PARIS—Alexander Zverev kept burying shots into the net and spinning around to stare up at his player box. The look on his face was one of utter stupefaction: How is this happening again?
It was all happening again for Zverev as he fell behind two sets to one against Karen Khachanov in Court Suzanne Lenglen on Sunday: The slow start, the defensive play, the inability to harness any momentum or make anything come easily. The biggest mystery coming into the 2018 French Open—what’s wrong with Zverev at the majors?—only seemed to be deepening. The last person who had an answer was Zverev himself.
Yet when it came to this fourth-round match, there was a very simple reason that it wasn’t going Zverev’s way. Through the first three sets and into the fourth, Khachanov was the better player. The Russian hit harder, he played farther up in the court, he took more risks and reaped the rewards. By comparison, the German was ranging deep behind the baseline and sending up spinny, loopy forehands that were waiting to be pounded. When it came to that all-important stat—points won on second serves—Khachanov was the guy who was able to back his up. Even after sneaking his way through the second-set tiebreaker to level the match at a set all, Zverev’s game quickly went south again in the third.
Karen Khachanov (Photo by Anita Aguilar)
Was Zverev tight? He has admitted this week that the Slams “feel different,” and it would hardly be surprising, with all the talk about his sub-par performances at them, that he feels more pressure here than he does at other tournaments. In the second round, he let 60th-ranked Dusan Lajovic bully him for three sets, and in the third round he let 29th-ranked Damir Dzumhur weave a drop-shot web around him. None of that had happened to Zverev in his previous three events this spring, when he knocked off everyone not named Rafael Nadal. Beating the players you should beat at the most important events is a challenge that every top player must master.
But there’s another, more positive side to that kind of pressure, and it has to do with the word “should” in the sentence above. Yes, being the favorite in a match can make you nervous, but knowing that you should win—not that you can win, but that, all things being normal, you should win—can also help you hang on longer than the opponent who is trying to pull an upset. For the first time at a major, Zverev is playing like a man who believes he should win these matches. No matter how badly he’s performing, or how dire the score looks, he’s hanging on for dear life—sometimes with the help of a netcord or two—and giving himself a chance to prove he’s the better player.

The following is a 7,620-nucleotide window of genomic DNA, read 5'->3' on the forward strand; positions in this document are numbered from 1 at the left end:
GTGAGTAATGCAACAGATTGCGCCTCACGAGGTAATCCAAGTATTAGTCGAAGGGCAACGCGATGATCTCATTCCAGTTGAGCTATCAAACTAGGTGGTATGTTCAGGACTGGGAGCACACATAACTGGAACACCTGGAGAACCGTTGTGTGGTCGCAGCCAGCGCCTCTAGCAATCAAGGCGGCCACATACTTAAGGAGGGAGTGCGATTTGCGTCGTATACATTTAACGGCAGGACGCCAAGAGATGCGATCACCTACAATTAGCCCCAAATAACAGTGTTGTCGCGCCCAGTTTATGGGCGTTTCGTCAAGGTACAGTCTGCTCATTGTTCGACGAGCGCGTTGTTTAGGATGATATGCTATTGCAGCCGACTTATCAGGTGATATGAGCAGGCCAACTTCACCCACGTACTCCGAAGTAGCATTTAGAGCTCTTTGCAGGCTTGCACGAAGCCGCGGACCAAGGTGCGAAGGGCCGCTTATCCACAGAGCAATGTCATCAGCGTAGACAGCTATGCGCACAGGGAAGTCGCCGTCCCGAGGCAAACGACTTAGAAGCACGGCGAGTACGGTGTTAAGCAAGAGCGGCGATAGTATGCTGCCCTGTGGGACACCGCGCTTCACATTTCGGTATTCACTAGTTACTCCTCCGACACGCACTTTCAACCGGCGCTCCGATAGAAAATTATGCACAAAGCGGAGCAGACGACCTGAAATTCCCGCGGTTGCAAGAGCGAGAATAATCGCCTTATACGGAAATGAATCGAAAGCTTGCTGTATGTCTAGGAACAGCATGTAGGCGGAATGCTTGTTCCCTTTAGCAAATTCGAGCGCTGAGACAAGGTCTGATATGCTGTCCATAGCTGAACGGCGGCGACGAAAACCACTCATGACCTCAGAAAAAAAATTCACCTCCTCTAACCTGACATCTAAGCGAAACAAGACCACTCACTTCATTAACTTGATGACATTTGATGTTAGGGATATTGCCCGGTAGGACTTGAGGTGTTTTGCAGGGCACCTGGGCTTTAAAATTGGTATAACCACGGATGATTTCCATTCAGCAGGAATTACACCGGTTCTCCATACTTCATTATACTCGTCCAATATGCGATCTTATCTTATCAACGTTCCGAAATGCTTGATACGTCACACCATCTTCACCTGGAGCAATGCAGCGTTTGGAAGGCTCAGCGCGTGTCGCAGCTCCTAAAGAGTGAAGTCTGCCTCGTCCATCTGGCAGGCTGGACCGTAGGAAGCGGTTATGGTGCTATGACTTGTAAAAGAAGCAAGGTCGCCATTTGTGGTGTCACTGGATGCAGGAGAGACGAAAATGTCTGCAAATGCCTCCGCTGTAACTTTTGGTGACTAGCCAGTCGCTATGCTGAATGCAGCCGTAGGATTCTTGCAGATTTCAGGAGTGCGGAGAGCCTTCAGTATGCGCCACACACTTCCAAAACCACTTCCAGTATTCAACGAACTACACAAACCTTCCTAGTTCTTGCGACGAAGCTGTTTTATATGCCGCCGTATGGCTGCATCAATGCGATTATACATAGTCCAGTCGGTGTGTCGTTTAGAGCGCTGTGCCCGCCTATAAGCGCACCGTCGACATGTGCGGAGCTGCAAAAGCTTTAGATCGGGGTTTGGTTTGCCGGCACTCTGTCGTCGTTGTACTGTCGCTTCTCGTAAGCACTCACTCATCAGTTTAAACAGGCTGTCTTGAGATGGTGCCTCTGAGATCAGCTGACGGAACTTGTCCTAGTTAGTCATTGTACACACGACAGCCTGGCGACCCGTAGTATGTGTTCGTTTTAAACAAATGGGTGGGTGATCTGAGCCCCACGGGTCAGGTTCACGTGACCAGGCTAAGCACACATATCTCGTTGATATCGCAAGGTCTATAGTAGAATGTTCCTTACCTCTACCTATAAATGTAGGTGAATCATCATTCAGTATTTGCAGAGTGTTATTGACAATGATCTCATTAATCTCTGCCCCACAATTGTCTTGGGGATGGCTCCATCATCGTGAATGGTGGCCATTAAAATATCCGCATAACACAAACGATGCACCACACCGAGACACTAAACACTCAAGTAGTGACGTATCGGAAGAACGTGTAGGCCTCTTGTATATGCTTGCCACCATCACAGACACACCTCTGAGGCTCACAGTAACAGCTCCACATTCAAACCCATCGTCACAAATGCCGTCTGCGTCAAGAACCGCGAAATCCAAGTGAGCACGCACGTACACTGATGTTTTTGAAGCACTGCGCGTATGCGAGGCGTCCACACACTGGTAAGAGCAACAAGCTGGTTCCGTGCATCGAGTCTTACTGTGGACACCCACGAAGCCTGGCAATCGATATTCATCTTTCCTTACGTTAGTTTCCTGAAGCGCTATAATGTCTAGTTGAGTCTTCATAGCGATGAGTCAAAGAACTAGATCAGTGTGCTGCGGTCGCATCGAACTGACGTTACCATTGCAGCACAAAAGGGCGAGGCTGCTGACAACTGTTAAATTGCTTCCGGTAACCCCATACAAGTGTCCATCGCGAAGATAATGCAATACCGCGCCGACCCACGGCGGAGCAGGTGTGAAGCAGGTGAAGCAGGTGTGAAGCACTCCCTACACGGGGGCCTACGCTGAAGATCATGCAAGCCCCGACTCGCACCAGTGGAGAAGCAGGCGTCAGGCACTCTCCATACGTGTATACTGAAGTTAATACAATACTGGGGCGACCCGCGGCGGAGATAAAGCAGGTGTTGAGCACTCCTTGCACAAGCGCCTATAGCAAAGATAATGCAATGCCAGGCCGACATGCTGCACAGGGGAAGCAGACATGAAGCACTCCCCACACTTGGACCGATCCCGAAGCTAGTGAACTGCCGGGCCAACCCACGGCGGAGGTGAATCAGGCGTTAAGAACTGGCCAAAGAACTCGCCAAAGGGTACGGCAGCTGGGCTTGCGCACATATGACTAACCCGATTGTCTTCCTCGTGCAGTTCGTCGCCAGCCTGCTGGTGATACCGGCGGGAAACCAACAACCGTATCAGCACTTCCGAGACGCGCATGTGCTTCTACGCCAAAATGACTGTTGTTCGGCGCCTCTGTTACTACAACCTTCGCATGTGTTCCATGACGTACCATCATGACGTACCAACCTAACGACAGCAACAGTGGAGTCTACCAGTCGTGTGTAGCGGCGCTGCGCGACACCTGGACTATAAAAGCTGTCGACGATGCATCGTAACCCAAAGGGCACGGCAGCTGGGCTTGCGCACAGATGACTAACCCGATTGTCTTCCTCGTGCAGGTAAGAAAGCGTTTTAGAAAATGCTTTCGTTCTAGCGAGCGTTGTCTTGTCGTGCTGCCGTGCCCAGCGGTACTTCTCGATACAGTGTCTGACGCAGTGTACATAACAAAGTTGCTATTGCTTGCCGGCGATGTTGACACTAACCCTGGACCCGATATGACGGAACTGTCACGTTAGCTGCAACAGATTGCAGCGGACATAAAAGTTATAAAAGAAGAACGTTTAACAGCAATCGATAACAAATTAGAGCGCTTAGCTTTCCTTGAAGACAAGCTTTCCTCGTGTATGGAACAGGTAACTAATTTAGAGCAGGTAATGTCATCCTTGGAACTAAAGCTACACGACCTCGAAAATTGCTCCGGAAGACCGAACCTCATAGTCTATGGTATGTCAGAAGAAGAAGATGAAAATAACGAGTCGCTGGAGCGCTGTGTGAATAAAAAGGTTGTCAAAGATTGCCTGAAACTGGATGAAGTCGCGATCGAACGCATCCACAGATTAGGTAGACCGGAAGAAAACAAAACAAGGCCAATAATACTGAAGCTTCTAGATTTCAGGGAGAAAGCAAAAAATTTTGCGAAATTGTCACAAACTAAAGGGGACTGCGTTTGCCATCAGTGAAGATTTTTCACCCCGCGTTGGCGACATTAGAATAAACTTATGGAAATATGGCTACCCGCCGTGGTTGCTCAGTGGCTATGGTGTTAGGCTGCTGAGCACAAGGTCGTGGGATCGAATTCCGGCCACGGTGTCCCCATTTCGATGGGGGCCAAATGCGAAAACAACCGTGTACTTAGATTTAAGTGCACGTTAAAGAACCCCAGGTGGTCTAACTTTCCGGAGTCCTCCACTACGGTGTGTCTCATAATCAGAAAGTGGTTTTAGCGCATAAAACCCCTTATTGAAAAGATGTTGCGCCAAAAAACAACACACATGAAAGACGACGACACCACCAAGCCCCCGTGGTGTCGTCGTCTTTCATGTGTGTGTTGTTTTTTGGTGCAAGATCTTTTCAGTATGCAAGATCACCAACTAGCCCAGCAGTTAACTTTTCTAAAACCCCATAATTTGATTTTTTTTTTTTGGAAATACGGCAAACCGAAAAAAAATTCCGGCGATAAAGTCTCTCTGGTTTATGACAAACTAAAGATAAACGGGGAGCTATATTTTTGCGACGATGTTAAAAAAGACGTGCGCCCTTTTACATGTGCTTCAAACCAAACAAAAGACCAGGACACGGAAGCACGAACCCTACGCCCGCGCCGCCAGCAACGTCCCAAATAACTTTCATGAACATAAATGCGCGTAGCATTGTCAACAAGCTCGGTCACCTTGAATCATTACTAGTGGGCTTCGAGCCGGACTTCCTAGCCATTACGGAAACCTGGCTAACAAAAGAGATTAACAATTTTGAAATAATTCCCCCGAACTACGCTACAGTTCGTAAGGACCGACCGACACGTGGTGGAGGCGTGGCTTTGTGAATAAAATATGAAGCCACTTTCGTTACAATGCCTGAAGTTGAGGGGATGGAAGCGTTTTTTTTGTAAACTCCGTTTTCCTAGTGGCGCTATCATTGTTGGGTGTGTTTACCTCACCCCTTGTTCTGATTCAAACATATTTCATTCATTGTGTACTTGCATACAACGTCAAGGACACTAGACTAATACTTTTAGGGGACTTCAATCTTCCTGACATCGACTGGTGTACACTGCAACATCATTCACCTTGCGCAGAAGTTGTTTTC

Zverev’s win over Khachanov lasted three and a half hours and involved 302 points, but as Khachanov said later, “it was just a few points difference.” There was the long rally at 5-4 in the second-set tiebreaker that ended with a Khachanov forehand finding the net. There was the netcord forehand that helped Zverev save break point at 2-2 in the fourth set. There was the Khachanov forehand at break point at 3-5 in the fourth that clipped the tape and, instead of going for a winner, somehow jumped over the baseline by an inch. Zverev was also helped when, at 3-2 in the fourth set, the chair umpire gave him a warning for coaching, despite the fact that he was on the other side of the arena from his team. Irritated, Zverev won the next two points to break.
WATCH: Zverev's match point against Khachanov
“Beginning of the fourth set, I thought, ‘OK, I can turn this match around, especially when I saved a few break points,” Zverev said. “You know, kind of went my way a little bit. Gave me confidence.”
Still, it wasn’t just good fortune that won Zverev this match. He won it with defense; think of the scrambling he did, and the shoe-top forehand pass that he came up with, to break in the opening game of the fifth set. He won because he was more opportunistic, and had more stamina; while Khachanov controlled most of the rallies, Zverev finished with more winners (63 to 45), and he was fresher down the stretch. And he won because, once he had the lead, he closed with confidence; in the fifth set, Zverev found his first serve, and finished with 17 aces.
Three straight times now, Zverev has come back from two sets to one down to win; three straight times, in other words, he would have been eliminated from a best-of-three tournament, the type of tournament where he has traditionally thrived. Can a player struggle in the best-of-five format even as he masters it? Zverev may let us know by the end of this week.
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